Paul ended his talk by looking at the future of Unicode processing in Ruby. There probably will be bindings to ICU, a library to deal with many Unicode issues, and Oniguruma, the future Ruby regular expression library with better Unicode support. Last but not the least, he also showed how to do mischief with Unicode.

Sven Koehler, Introduction to Wee

Sven Koehler now did the first of IIRC three talks on Wee, a web application framework that aims to be a clone of Seaside, which is written in Smalltalk. Wee is continuation based and features convenient HTML generation by code. He says Wee can be described as “dynamics on the server side” and contrasted it with AJAX, which can be used to implement this dynamicity on the client side.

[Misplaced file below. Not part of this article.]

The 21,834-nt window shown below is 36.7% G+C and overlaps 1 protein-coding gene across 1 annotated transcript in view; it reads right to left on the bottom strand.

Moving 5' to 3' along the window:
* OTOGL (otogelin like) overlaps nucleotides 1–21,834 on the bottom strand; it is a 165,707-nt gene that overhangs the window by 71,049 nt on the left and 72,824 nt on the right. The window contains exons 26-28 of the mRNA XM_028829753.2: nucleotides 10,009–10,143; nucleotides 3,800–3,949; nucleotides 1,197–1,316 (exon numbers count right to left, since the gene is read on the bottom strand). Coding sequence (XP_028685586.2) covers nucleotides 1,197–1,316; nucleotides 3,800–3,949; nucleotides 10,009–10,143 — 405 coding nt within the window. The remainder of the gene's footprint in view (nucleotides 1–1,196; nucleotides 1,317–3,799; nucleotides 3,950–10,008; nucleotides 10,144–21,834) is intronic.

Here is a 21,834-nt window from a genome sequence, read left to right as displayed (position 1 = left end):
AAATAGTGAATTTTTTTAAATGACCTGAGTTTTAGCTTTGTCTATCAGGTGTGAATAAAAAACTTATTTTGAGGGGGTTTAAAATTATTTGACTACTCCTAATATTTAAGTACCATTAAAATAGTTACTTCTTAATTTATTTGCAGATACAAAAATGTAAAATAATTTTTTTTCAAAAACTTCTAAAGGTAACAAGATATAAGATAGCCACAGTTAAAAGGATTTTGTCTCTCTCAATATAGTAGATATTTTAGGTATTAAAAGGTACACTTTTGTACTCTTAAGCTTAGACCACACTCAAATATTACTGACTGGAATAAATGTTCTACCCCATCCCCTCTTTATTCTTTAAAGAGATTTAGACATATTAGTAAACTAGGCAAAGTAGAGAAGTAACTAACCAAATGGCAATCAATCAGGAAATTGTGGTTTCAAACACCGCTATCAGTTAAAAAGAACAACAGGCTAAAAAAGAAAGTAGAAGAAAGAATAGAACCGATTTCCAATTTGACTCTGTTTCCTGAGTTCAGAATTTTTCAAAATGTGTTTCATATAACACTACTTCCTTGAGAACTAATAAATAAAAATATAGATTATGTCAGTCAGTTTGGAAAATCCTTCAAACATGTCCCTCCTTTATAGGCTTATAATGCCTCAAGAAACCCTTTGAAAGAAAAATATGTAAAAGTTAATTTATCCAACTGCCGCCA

He went on with demonstrating basic Wee usage.

Rob McKinnon, Ruby Editor Plugin

The next demonstration was by Rob McKinnon, which presented his JEdit Ruby Editor Plugin. I can’t say too much about this, actually. :-P

Sven Koehler, Monitoring Enterprise Applications

After Rob, Sven had his second talk today which was about enterprise environments and how to deal with them.

Sven is using Ruby and Wee at BMW to get an better overview about a really complex legacy system they run there and quickly demonstrated how he did this.